"The last area is the Seto region. Setos are an indigenous ethnic and linguistic minority in southeastern Estonia and northwestern Russia. Setos are mostly Seto-speaking Orthodox Christians of Estonian nationality. Before the independence of Estonia their territories were united — they are now divided between Estonia and Russia."

—Pietro Paolini


"Latvians have conflicting feelings about Russia: Most of the population remembers the Soviet Union period and they are really proud of their independence. Near the border we found Russian culture is still strong, particularly where local residents still have ethnic ties with Russia. We decided to explore the Latgale region, focusing in particular in the Ludza District and the Alūksne District.

We visited the Ludza region to photograph the first part of the fence that Estonia started to build in 2016 at its Russian border to counter an increase in undocumented immigration. Supported by the EU and NATO, Latvia now has the responsibility of being a new European border. During our visit, we traveled to the three crossing points between Russia, Belarus, and Latvia where they were celebrating the first temporary declaration of independence. In the Alūksne District, we focused on cultural influences from Russia — here history and Russian culture have become points of interest for tourists, so it's easy to find museums with focus on Russian culture or towns that observe Russian traditions. In this area we also found an old Soviet nuclear missile base that is now a tourist attraction — as well as one of the last statues of Lenin preserved in the country. Most of them were destroyed after independence."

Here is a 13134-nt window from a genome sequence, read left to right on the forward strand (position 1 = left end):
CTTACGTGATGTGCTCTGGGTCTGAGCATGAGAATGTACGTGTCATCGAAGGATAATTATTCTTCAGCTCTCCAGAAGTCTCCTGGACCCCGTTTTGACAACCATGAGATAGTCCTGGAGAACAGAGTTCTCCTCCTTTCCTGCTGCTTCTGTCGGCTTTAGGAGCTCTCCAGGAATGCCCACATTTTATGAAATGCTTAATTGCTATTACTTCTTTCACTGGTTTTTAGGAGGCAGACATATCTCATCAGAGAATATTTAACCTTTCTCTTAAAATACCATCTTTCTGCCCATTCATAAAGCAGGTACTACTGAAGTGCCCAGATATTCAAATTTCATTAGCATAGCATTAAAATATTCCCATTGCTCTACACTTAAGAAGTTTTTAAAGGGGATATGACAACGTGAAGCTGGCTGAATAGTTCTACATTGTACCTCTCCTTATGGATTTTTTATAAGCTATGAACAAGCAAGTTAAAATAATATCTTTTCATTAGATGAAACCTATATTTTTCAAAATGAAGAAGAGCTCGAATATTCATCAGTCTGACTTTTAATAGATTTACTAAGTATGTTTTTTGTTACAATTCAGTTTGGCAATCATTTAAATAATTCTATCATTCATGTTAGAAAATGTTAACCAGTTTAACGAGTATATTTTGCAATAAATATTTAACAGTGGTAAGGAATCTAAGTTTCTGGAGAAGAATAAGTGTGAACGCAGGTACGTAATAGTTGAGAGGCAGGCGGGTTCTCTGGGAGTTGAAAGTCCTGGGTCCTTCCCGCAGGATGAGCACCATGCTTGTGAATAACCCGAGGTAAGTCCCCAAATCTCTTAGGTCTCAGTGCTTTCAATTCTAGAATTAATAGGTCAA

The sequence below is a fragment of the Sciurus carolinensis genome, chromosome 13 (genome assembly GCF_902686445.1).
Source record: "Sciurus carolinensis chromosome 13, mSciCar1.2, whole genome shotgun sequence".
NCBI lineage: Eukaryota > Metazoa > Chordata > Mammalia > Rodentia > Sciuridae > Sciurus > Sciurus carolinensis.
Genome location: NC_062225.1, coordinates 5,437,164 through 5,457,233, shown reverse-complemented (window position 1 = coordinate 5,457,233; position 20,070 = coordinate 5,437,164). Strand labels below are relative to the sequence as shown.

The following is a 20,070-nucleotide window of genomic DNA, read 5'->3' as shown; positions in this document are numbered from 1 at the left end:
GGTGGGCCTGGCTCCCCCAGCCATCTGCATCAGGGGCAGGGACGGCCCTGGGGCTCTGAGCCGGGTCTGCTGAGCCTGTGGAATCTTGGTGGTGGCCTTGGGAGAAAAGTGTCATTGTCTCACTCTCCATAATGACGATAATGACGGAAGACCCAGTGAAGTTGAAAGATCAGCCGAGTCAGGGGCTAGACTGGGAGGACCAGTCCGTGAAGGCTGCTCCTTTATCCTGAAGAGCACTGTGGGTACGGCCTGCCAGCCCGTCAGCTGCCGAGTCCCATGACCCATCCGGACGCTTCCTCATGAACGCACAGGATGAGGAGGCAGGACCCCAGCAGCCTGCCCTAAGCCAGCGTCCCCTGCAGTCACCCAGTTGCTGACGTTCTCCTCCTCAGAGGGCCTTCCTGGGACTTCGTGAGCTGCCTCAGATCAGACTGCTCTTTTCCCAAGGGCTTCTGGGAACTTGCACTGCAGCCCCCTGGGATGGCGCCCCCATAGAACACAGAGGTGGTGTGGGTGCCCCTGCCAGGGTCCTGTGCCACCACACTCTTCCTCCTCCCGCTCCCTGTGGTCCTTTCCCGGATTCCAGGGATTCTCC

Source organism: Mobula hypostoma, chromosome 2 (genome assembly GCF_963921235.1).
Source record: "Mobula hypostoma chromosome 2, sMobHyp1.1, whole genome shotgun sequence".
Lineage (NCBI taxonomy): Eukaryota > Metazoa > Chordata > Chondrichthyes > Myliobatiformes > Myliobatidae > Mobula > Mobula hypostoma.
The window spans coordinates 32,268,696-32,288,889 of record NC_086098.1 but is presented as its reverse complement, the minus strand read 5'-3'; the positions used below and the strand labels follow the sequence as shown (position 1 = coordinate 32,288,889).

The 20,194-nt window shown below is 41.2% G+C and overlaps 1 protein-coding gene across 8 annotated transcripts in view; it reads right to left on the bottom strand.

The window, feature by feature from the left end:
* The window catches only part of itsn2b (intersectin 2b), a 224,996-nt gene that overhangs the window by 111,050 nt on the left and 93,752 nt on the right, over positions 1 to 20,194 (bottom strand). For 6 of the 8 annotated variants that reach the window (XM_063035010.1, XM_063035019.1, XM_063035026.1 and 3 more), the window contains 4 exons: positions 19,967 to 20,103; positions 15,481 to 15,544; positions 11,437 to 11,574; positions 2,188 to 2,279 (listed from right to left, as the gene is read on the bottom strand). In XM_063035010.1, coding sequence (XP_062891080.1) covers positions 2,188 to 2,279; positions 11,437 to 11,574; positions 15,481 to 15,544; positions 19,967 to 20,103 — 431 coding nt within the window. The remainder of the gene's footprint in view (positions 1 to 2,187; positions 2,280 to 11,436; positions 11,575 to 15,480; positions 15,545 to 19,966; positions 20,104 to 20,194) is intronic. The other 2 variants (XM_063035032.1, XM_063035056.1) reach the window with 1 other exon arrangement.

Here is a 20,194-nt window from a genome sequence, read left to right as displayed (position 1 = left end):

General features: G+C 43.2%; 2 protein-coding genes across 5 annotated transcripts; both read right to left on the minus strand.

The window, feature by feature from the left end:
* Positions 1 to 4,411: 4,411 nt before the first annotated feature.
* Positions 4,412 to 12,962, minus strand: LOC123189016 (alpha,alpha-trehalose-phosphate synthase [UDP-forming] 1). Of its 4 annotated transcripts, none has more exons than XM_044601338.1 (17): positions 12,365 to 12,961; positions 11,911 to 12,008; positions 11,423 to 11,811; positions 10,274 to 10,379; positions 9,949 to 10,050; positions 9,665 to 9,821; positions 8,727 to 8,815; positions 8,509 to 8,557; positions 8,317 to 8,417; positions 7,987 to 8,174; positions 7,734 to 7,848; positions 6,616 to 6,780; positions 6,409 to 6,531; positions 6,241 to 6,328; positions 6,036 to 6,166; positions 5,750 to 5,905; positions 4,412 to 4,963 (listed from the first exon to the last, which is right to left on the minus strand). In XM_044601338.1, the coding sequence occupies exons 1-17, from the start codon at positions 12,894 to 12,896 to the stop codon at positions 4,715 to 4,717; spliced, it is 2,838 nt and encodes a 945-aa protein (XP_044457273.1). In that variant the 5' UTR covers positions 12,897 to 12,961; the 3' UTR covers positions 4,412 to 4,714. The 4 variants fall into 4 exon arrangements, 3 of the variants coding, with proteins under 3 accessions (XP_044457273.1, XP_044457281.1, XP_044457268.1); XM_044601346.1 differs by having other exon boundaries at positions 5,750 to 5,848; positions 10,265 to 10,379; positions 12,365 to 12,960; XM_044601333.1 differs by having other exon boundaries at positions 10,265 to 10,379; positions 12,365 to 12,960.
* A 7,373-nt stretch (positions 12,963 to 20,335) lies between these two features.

—Pietro Paolini


"In Belarus, I traveled along the north-south border, from Orsa to the 3 Sisters point, the point of union between Belarus, Ukraine, and Russia. This is the only place where Belarus controls the border with Russia. Therefore, throughout this area, there are no checkpoints and the border (often not demarcated) can be crossed by Belarusian citizens.